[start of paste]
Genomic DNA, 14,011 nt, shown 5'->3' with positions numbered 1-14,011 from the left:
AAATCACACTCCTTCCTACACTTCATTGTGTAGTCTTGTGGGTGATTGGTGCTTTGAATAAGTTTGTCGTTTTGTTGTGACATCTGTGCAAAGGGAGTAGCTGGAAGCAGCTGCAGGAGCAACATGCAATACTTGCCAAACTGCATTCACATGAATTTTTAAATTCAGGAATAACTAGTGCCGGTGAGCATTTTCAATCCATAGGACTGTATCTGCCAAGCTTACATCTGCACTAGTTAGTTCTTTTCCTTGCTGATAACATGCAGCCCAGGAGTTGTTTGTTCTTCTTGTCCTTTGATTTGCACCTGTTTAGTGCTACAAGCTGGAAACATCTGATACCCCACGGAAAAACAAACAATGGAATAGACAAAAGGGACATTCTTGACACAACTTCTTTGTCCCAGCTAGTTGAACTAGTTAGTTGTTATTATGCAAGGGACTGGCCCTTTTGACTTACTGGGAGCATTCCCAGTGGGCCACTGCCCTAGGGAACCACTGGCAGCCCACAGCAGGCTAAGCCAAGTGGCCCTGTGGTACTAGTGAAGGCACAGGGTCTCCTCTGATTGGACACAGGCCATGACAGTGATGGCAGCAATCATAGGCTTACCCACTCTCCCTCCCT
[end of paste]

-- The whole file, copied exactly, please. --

Genomic DNA, 14,011 nt, shown 5'->3' with positions numbered 1-14,011 from the left:
AAATCACACTCCTTCCTACACTTCATTGTGTAGTCTTGTGGGTGATTGGTGCTTTGAATAAGTTTGTCGTTTTGTTGTGACATCTGTGCAAAGGGAGTAGCTGGAAGCAGCTGCAGGAGCAACATGCAATACTTGCCAAACTGCATTCACATGAATTTTTAAATTCAGGAATAACTAGTGCCGGTGAGCATTTTCAATCCATAGGACTGTATCTGCCAAGCTTACATCTGCACTAGTTAGTTCTTTTCCTTGCTGATAACATGCAGCCCAGGAGTTGTTTGTTCTTCTTGTCCTTTGATTTGCACCTGTTTAGTGCTACAAGCTGGAAACATCTGATACCCCACGGAAAAACAAACAATGGAATAGACAAAAGGGACATTCTTGACACAACTTCTTTGTCCCAGCTAGTTGAACTAGTTAGTTGTTATTATGCAAGGGACTGGCCCTTTTGACTTACTGGGAGCATTCCCAGTGGGCCACTGCCCTAGGGAACCACTGGCAGCCCACAGCAGGCTAAGCCAAGTGGCCCTGTGGTACTAGTGAAGGCACAGGGTCTCCTCTGATTGGACACAGGCCATGACAGTGATGGCAGCAATCATAGGCTTACCCACTCTCCCTCCCT